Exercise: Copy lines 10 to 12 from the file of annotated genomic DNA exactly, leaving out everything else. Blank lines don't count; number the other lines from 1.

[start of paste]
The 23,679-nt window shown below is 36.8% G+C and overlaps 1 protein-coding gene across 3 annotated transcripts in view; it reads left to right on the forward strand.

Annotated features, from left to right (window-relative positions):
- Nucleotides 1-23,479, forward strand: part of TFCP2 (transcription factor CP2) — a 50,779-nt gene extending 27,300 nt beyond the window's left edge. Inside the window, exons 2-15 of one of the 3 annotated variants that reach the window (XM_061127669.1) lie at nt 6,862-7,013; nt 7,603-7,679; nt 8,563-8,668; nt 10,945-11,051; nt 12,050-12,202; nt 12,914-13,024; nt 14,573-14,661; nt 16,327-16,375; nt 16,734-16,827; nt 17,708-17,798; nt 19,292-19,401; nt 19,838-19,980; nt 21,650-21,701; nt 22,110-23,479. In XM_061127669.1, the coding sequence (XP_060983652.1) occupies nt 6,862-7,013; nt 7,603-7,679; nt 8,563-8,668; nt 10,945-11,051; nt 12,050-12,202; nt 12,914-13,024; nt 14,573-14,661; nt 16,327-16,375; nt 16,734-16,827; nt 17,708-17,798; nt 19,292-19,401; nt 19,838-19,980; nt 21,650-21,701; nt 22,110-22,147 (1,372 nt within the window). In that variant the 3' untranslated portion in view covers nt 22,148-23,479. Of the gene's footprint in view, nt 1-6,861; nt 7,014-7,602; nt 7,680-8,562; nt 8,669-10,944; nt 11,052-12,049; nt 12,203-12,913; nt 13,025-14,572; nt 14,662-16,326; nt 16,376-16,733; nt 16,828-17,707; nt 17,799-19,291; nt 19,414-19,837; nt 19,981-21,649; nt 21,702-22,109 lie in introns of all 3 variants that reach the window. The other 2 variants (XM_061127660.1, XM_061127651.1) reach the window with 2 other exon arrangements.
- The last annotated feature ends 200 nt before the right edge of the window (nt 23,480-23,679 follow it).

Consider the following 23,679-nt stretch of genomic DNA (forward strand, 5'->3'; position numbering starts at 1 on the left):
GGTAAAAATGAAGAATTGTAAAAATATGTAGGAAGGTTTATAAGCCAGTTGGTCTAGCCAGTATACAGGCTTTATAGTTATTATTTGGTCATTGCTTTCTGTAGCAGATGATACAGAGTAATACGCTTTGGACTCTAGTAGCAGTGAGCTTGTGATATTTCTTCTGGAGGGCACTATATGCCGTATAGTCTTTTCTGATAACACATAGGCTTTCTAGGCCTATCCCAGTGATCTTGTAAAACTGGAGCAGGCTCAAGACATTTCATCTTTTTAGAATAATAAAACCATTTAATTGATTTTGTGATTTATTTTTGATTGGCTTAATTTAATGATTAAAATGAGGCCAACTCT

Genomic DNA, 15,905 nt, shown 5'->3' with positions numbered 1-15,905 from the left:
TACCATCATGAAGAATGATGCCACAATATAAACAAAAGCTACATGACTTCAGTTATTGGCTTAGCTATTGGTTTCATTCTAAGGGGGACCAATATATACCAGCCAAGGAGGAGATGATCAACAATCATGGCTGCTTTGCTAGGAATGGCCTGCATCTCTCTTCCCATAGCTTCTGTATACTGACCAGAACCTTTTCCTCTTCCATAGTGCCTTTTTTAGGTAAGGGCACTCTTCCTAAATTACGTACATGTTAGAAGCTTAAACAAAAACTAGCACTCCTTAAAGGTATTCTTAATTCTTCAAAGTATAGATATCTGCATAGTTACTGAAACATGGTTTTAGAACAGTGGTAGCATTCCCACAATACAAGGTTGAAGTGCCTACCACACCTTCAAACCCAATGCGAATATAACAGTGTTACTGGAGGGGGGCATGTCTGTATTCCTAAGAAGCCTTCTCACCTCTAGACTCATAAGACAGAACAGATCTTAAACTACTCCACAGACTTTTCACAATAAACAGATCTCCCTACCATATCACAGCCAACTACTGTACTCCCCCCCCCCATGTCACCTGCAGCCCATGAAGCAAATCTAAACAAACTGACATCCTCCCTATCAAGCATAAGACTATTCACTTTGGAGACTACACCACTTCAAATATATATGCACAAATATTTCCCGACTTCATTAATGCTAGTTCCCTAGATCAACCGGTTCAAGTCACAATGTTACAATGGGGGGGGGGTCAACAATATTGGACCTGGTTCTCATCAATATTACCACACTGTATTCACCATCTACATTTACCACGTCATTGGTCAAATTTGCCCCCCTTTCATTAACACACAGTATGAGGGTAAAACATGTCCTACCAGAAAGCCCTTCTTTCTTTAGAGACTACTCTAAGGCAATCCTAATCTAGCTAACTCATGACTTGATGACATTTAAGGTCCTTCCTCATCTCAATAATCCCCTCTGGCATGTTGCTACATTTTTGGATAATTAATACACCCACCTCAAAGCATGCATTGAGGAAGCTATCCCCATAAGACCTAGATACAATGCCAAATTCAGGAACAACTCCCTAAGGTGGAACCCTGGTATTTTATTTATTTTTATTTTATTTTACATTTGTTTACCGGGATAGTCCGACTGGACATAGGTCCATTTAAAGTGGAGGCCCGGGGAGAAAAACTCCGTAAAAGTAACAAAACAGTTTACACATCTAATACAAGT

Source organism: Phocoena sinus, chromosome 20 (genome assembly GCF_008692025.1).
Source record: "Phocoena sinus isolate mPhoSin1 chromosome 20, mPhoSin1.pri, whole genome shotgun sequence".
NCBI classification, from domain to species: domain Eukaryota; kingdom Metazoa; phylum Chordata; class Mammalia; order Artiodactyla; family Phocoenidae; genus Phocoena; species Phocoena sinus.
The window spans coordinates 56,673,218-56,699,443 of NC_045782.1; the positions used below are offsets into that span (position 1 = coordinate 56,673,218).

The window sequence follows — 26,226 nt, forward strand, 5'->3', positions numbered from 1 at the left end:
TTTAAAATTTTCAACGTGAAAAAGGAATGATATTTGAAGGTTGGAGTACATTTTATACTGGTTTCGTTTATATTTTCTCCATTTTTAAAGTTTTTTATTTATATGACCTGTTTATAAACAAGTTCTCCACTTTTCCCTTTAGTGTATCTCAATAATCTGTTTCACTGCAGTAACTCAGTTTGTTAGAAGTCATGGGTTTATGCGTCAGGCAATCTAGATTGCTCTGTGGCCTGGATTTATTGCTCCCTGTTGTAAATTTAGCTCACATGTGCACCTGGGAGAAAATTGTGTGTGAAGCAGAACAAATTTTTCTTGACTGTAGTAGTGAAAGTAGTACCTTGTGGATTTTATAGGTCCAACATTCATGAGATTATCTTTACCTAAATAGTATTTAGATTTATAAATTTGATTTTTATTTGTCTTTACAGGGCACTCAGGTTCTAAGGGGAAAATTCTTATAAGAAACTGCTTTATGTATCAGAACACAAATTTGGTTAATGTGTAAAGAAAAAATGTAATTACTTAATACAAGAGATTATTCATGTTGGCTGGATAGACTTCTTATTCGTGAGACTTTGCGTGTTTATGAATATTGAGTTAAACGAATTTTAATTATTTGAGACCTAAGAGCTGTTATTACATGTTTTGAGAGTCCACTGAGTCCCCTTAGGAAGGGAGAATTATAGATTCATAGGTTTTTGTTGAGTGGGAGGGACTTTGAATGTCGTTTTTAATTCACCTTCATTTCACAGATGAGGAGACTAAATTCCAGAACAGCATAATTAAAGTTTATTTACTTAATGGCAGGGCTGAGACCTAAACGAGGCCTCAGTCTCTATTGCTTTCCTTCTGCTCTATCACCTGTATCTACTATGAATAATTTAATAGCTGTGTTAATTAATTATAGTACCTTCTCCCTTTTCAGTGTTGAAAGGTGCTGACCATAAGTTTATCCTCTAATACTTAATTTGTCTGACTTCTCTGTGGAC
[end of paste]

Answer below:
Source record: "Phocoena sinus isolate mPhoSin1 chromosome 20, mPhoSin1.pri, whole genome shotgun sequence".
NCBI classification, from domain to species: domain Eukaryota; kingdom Metazoa; phylum Chordata; class Mammalia; order Artiodactyla; family Phocoenidae; genus Phocoena; species Phocoena sinus.
The window spans coordinates 56,673,218-56,699,443 of NC_045782.1; the positions used below are offsets into that span (position 1 = coordinate 56,673,218).